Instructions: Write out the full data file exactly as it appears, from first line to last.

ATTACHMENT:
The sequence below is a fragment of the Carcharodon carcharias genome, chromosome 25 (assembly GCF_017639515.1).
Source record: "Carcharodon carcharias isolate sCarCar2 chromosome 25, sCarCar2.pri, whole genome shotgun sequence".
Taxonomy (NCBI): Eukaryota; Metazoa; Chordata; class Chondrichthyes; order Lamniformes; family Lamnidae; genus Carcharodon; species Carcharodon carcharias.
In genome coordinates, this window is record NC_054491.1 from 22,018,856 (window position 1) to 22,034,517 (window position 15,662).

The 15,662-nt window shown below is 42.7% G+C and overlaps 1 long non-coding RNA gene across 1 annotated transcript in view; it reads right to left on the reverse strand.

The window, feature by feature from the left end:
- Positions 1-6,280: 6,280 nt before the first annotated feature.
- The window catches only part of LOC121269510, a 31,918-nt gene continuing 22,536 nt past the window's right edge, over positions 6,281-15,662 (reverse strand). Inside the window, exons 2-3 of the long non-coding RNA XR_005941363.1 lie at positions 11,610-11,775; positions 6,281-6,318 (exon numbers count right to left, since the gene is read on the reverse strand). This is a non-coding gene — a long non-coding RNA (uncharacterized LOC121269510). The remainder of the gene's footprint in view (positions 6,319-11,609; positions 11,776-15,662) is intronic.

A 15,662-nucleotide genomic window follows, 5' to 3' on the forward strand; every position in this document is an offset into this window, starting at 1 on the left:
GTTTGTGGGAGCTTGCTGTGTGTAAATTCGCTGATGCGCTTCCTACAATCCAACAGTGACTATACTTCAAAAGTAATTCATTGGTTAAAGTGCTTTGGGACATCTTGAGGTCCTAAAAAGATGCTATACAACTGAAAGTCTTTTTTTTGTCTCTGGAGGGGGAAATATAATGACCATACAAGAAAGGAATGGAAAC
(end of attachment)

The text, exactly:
The sequence below is a fragment of the Carcharodon carcharias genome, chromosome 25 (assembly GCF_017639515.1).
Source record: "Carcharodon carcharias isolate sCarCar2 chromosome 25, sCarCar2.pri, whole genome shotgun sequence".
Taxonomy (NCBI): Eukaryota; Metazoa; Chordata; class Chondrichthyes; order Lamniformes; family Lamnidae; genus Carcharodon; species Carcharodon carcharias.
In genome coordinates, this window is record NC_054491.1 from 22,018,856 (window position 1) to 22,034,517 (window position 15,662).

The 15,662-nt window shown below is 42.7% G+C and overlaps 1 long non-coding RNA gene across 1 annotated transcript in view; it reads right to left on the reverse strand.

The window, feature by feature from the left end:
- Positions 1-6,280: 6,280 nt before the first annotated feature.
- The window catches only part of LOC121269510, a 31,918-nt gene continuing 22,536 nt past the window's right edge, over positions 6,281-15,662 (reverse strand). Inside the window, exons 2-3 of the long non-coding RNA XR_005941363.1 lie at positions 11,610-11,775; positions 6,281-6,318 (exon numbers count right to left, since the gene is read on the reverse strand). This is a non-coding gene — a long non-coding RNA (uncharacterized LOC121269510). The remainder of the gene's footprint in view (positions 6,319-11,609; positions 11,776-15,662) is intronic.

A 15,662-nucleotide genomic window follows, 5' to 3' on the forward strand; every position in this document is an offset into this window, starting at 1 on the left:
GTTTGTGGGAGCTTGCTGTGTGTAAATTCGCTGATGCGCTTCCTACAATCCAACAGTGACTATACTTCAAAAGTAATTCATTGGTTAAAGTGCTTTGGGACATCTTGAGGTCCTAAAAAGATGCTATACAACTGAAAGTCTTTTTTTTGTCTCTGGAGGGGGAAATATAATGACCATACAAGAAAGGAATGGAAAC